Berenson: Please put the ’neighbor’ back in ’neighborhood,’ Eagle County
Three years ago, I wrote a piece for this paper about the negative impact short-term rentals have on EagleVail. These unregulated hotels disguised as homes, often purchased by remote investors, I wrote, drive up home prices, further exacerbate our already limited housing, and put groups of rotating vacationing strangers where permanent residents should be.
After it was published, several concerned neighbors found and thanked me. We formed a committee, researched what our surrounding communities do to protect their neighborhoods, drafted a proposal of oversight for EagleVail, and spoke to our POA on three separate occasions to ask for help actualizing it. Our (volunteer, overworked) POA has yet to act, and in the meantime, things in EagleVail have only gotten worse.
The myth — that short-term rentals are a fun way for mom and dad to make a little extra retirement money — is far from the reality. A 2021 study cited by the American Hotel and Lodge Association found that owner-occupied “Mom and Dad” homes comprise less than 20% of Airbnb’s business — 81% of its revenue comes from whole-unit rentals with non-present owners.
The number of multi-unit “hosts” (aka “unregulated chain hotel operators”) has more than doubled in the last year. Airbnb is classified as the world’s largest hotel company and, according to Business Insider, worth more than the three largest hotel companies in the world combined. Short-term rentals aren’t a hobby, they’re a massive business.
And by pretending these hotels are homes, this massive business slid under the radar and insinuated itself into residentially-zoned neighborhoods all over the world, destroying the fabric of communities in the process. Long-term housing became scarcer and more expensive to both rent and buy, resulting in fewer residents to work in local businesses, fewer families, fewer children and closed local schools.
In fact, a 2019 piece by the Economic Policy Institute found that the costs of short-term rentals on communities — from rising housing prices and lost tax revenue to depleted employee bases — far outweigh the benefits. Sometimes these costs are actual lives: from May of 2019 to March of 2021, there were 171 shootings at unregulated Airbnb “party houses” in the United States alone.
When my husband and I bought our home in our residentially zoned neighborhood nine years ago, we expected to live next to neighbors, not large groups of rotating strangers. Since we’ve lived here, two nearby homes have converted from long-term to short-term rentals, and four more were built by out-of-town owners to be used exclusively as Airbnb businesses.
Our home is now almost completely surrounded by vacationing strangers. When late-night parties wake us up, we’re supposed to call the police, who come and tell the drunken strangers to quiet down. The next day, those strangers go home and new ones arrive — lather, rinse, repeat.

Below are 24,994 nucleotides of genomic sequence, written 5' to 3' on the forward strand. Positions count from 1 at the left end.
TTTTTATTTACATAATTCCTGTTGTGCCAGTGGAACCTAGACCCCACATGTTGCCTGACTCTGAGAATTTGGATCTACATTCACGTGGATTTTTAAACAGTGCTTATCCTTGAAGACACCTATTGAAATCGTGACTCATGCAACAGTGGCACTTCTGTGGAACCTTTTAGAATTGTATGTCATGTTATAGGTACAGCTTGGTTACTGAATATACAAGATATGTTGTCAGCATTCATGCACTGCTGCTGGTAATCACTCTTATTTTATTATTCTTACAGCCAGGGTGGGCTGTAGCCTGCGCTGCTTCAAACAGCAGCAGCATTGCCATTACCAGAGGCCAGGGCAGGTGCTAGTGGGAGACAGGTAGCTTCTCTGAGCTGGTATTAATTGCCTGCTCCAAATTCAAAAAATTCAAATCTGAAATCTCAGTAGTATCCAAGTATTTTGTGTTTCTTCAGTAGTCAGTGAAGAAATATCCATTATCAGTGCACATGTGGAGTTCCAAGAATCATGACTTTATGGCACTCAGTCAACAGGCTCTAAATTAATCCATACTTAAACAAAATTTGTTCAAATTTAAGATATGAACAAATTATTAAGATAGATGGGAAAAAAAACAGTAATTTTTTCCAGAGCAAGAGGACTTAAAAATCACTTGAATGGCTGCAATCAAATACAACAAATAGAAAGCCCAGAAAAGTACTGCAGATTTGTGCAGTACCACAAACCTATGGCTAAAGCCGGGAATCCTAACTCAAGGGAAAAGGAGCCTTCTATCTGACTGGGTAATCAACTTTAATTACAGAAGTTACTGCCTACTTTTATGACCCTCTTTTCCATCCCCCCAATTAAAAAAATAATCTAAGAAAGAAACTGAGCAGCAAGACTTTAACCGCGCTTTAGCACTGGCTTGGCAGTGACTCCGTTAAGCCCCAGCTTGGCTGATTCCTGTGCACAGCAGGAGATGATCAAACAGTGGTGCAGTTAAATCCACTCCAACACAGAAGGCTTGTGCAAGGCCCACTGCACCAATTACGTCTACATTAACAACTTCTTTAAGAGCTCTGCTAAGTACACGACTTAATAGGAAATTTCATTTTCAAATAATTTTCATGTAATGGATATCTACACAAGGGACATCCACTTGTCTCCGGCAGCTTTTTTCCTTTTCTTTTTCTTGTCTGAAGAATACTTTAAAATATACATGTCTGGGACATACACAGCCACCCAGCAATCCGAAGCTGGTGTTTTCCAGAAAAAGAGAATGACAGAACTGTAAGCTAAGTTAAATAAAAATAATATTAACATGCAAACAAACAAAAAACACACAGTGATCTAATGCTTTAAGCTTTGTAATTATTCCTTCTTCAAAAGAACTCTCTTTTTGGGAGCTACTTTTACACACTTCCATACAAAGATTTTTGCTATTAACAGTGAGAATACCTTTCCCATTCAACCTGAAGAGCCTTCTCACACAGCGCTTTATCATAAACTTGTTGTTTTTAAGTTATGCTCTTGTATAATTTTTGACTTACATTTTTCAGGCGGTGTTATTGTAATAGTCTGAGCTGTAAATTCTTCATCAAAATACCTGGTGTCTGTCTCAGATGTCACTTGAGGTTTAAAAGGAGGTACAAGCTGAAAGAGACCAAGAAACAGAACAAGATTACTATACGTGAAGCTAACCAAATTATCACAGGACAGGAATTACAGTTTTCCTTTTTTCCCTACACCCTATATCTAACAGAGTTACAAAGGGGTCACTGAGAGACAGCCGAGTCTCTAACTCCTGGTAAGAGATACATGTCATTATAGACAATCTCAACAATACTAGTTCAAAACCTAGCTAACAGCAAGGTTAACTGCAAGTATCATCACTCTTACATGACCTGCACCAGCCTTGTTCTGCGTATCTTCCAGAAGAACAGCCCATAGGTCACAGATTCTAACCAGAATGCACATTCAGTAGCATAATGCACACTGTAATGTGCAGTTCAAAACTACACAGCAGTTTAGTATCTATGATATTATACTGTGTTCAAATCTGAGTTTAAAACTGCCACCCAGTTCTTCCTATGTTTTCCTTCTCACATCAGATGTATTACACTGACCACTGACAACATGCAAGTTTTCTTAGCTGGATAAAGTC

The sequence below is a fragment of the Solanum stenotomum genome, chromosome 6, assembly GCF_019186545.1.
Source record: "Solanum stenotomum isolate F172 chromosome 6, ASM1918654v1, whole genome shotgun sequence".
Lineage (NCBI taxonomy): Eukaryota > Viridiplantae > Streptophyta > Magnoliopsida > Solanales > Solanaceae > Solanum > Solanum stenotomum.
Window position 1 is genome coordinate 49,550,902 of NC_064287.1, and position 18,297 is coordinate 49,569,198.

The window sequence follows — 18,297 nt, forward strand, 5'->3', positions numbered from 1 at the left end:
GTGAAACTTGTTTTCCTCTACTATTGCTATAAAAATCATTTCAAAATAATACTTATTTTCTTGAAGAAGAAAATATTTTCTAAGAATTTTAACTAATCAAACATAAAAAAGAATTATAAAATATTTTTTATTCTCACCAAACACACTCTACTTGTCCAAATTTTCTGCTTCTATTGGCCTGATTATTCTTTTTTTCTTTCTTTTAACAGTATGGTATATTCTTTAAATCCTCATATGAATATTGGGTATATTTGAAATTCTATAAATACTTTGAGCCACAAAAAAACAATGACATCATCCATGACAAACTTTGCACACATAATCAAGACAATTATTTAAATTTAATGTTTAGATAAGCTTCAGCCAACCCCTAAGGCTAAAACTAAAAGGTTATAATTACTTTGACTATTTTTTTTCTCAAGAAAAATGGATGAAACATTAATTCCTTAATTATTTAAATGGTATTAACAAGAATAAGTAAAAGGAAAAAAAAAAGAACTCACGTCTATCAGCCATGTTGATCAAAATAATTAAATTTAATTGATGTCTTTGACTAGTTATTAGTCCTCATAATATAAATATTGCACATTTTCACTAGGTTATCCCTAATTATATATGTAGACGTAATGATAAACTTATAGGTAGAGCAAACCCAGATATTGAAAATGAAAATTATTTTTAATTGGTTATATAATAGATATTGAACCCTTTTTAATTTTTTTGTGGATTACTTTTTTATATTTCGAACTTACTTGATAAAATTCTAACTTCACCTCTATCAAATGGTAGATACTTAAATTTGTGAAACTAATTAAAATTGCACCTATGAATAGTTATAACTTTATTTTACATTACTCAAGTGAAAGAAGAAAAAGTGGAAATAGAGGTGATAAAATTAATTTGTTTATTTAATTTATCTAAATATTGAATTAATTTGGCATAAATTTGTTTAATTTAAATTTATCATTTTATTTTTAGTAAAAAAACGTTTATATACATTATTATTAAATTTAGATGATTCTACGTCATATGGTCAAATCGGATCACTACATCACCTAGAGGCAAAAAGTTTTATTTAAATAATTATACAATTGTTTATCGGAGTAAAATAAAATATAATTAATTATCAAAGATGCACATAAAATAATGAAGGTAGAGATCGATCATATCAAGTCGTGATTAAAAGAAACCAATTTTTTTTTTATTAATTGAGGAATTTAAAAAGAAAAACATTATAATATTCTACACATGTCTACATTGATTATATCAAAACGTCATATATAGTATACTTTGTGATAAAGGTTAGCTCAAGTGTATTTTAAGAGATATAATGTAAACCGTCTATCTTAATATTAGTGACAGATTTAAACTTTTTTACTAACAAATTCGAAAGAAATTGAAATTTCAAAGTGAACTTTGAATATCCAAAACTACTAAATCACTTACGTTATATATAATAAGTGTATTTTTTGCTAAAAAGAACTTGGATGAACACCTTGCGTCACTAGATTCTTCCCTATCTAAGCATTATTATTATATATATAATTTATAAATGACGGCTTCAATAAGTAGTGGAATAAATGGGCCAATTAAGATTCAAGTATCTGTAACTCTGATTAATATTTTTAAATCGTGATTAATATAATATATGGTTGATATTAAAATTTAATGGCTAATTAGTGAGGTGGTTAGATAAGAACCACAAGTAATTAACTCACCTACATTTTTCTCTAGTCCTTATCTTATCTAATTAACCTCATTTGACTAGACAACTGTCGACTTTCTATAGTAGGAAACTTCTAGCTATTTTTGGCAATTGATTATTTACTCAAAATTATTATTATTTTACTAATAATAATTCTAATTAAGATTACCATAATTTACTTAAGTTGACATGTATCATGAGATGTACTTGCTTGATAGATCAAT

The only people suffering the consequences of these violations are us neighbors. We’re woken up. We call the police. The partiers aren’t ticketed, the investors aren’t penalized, and we keep losing sleep, keep calling the sheriff, keep wishing for real neighbors instead of groups of shrieking drunken strangers, all while watching the neighborhood we invested in and love deteriorate into an unchecked commercial free-for-all.
As an unincorporated community, EagleVail has no local government. Our POA tells us to go to BOLD (the enforcement company we contract for 40 hours a month, no nights or weekends). BOLD tells us to call the police. The police come, and then they go. Nothing changes.
We need Eagle County’s help — and not just for EagleVail. To keep our entire county healthy, vibrant and as diverse as an exclusive resort area like ours can possibly be, we need forward-thinking planning and protections for every residential community here.
If Eagle County becomes a place where families can’t afford to live, where real people who work real jobs—teachers, nurses, doctors, ski instructors, restaurateurs, waiters, grocers, mechanics, veterinarians — can’t find homes and jobs, we cease to be a functioning community.
Yes, property owners have rights, but those rights aren’t limitless, and zoning laws exist for a reason. Property owners don’t have the right to turn homes into liquor stores, massage parlors or restaurants; they shouldn’t be allowed to turn them into hotels.
We need a county-wide designation of full-time short-term rentals as commercial businesses that belong in commercially-zoned areas. Please, Eagle County, keep our residentially-zoned communities residential, and put the “neighbor” back in “neighborhood.”
Madeleine Berenson is a ski instructor and writer whose pieces have appeared in The New York Times, The Washington Post, The Wine Spectator, and The MOTH podcast, among others. Her email address is email@example.com